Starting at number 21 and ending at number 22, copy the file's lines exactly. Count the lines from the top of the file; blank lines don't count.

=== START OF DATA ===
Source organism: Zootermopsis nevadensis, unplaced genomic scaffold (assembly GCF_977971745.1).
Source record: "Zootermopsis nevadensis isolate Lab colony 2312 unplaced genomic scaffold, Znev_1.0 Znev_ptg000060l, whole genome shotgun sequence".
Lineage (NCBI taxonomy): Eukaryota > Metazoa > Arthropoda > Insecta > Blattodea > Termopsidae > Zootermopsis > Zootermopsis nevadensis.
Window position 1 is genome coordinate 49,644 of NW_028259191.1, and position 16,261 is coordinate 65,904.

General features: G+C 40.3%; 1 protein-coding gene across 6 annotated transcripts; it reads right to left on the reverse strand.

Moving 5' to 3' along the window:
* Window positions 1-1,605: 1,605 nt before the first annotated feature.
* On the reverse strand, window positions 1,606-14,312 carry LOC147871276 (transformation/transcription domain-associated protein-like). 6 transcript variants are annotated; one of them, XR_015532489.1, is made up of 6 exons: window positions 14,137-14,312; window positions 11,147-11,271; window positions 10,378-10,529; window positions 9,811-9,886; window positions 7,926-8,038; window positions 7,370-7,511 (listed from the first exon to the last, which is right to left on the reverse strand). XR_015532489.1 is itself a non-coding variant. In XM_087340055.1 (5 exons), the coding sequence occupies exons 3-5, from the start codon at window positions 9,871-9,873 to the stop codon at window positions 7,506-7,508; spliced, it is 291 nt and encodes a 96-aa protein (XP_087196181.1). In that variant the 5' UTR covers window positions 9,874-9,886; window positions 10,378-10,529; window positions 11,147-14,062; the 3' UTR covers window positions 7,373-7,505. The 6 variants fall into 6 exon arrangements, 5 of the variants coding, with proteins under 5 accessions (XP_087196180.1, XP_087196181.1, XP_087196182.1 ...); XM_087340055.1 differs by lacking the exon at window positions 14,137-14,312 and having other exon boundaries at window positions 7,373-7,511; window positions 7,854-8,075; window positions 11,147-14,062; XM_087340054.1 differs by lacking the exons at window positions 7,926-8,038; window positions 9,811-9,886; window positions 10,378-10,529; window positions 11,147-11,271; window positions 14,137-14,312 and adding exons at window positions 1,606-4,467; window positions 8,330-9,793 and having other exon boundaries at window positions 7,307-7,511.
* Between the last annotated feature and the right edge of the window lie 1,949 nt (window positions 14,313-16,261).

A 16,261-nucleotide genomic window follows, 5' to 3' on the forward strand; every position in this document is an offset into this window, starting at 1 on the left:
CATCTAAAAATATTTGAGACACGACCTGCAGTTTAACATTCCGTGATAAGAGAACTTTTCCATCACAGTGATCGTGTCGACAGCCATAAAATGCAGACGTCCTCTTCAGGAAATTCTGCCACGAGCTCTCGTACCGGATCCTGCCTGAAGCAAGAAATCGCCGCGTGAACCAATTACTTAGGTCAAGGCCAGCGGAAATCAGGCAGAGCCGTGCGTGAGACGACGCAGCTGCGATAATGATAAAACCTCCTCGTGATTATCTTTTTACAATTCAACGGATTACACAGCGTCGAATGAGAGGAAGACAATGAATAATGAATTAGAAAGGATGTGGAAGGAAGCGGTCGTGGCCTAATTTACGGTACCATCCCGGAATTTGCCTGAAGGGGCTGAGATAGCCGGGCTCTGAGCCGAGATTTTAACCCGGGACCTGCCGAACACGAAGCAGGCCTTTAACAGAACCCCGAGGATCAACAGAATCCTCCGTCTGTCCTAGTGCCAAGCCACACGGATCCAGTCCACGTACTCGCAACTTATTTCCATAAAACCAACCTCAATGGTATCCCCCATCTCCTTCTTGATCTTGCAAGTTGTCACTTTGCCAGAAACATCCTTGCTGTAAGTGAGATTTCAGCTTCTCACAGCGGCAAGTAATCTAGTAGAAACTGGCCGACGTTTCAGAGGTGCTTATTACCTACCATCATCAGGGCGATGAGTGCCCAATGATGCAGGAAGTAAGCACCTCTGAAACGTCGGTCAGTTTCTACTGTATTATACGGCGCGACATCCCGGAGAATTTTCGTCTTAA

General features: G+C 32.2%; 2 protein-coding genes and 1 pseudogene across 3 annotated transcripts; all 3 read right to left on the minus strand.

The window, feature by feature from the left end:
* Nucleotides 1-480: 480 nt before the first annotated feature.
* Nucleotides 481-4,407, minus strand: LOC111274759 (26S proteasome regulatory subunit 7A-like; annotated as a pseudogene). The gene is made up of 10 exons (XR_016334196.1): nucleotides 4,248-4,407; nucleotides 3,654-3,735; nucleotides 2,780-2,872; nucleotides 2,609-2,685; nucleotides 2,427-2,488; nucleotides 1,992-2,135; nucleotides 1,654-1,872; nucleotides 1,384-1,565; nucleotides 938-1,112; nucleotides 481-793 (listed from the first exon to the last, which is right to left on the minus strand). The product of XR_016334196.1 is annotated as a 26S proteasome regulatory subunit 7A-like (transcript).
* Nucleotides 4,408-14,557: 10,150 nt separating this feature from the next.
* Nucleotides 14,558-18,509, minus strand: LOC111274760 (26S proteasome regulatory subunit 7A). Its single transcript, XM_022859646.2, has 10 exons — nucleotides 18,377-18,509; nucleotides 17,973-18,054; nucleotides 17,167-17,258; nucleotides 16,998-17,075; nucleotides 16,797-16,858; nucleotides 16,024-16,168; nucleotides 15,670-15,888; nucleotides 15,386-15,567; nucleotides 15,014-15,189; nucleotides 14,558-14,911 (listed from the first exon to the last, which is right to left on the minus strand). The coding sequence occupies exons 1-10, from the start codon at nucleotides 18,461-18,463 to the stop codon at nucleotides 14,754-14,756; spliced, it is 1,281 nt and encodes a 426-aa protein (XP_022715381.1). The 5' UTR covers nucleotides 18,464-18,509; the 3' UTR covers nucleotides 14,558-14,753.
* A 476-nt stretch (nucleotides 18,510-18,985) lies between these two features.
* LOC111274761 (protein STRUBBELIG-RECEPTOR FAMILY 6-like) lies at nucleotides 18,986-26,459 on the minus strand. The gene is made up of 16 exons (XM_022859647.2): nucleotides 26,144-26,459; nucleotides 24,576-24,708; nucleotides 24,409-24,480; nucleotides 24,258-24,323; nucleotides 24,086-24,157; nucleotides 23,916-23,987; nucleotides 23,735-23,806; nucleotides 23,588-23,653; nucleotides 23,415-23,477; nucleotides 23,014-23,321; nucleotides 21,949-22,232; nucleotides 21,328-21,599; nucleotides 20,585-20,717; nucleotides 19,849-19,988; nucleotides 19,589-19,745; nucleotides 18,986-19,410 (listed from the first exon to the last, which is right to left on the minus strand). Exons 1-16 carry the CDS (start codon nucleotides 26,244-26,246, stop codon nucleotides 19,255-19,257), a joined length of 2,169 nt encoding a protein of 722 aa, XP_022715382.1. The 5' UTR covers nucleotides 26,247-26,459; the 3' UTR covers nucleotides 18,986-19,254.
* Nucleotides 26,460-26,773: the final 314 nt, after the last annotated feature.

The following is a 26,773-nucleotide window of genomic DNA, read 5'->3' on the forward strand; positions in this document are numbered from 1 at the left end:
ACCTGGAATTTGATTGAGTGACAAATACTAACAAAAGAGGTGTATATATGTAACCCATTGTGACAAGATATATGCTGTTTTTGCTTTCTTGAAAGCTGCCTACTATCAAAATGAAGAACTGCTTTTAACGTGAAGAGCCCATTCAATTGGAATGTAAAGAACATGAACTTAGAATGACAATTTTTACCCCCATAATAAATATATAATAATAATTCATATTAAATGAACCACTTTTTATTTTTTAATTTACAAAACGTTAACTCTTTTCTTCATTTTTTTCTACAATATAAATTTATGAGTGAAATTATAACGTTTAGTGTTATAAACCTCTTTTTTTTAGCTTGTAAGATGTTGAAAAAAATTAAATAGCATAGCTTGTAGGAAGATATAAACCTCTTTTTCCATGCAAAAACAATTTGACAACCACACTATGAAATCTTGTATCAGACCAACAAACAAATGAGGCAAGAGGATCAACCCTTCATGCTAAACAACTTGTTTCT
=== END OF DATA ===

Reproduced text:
The following is a 26,773-nucleotide window of genomic DNA, read 5'->3' on the forward strand; positions in this document are numbered from 1 at the left end:
ACCTGGAATTTGATTGAGTGACAAATACTAACAAAAGAGGTGTATATATGTAACCCATTGTGACAAGATATATGCTGTTTTTGCTTTCTTGAAAGCTGCCTACTATCAAAATGAAGAACTGCTTTTAACGTGAAGAGCCCATTCAATTGGAATGTAAAGAACATGAACTTAGAATGACAATTTTTACCCCCATAATAAATATATAATAATAATTCATATTAAATGAACCACTTTTTATTTTTTAATTTACAAAACGTTAACTCTTTTCTTCATTTTTTTCTACAATATAAATTTATGAGTGAAATTATAACGTTTAGTGTTATAAACCTCTTTTTTTTAGCTTGTAAGATGTTGAAAAAAATTAAATAGCATAGCTTGTAGGAAGATATAAACCTCTTTTTCCATGCAAAAACAATTTGACAACCACACTATGAAATCTTGTATCAGACCAACAAACAAATGAGGCAAGAGGATCAACCCTTCATGCTAAACAACTTGTTTCT